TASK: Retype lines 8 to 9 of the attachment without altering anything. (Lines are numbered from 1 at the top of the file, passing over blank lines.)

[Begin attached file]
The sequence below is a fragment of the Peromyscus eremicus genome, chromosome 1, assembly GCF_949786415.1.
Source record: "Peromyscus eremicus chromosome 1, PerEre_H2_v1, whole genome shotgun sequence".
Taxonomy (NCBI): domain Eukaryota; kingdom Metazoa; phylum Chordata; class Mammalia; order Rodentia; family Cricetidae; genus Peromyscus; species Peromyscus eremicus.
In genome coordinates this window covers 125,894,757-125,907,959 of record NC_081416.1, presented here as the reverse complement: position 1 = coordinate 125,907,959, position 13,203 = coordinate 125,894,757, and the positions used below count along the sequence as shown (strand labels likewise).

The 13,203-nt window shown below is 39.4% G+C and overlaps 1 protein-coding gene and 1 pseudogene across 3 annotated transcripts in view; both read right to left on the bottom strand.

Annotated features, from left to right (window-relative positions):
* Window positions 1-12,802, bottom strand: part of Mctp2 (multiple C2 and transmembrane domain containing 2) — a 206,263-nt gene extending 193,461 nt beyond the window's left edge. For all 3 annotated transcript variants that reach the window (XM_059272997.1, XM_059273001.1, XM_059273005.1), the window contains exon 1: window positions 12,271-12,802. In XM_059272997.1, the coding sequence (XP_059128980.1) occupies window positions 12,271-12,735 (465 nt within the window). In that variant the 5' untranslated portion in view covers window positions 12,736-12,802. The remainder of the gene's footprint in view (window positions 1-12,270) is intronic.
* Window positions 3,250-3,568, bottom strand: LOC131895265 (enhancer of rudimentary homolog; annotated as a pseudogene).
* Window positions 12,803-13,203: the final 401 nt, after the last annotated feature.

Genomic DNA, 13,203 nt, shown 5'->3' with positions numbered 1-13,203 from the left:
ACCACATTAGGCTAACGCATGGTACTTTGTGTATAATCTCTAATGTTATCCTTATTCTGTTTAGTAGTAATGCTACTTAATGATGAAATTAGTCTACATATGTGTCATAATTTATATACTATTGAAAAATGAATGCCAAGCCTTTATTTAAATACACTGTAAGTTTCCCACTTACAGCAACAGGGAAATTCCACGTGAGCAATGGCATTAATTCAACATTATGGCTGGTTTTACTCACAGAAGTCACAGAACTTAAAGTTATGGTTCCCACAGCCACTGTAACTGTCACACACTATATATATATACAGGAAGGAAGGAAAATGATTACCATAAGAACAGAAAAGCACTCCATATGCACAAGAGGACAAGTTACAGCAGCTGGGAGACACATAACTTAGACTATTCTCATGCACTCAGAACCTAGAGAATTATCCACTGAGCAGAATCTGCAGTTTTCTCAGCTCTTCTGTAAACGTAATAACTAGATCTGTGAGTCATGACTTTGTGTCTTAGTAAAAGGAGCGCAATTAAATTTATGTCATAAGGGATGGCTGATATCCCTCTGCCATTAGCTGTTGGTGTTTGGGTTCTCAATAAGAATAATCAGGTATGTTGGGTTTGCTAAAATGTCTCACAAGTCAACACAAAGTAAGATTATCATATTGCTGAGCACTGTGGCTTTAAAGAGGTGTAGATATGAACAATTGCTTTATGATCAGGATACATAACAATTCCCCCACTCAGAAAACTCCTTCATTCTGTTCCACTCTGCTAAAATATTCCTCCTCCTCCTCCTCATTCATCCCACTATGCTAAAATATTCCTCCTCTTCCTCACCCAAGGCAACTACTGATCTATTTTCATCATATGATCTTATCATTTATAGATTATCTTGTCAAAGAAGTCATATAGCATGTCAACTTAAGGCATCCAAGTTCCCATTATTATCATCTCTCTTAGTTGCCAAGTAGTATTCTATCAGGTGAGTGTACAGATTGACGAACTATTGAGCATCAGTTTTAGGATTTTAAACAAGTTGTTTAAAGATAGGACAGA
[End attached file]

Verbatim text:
* Window positions 3,250-3,568, bottom strand: LOC131895265 (enhancer of rudimentary homolog; annotated as a pseudogene).
* Window positions 12,803-13,203: the final 401 nt, after the last annotated feature.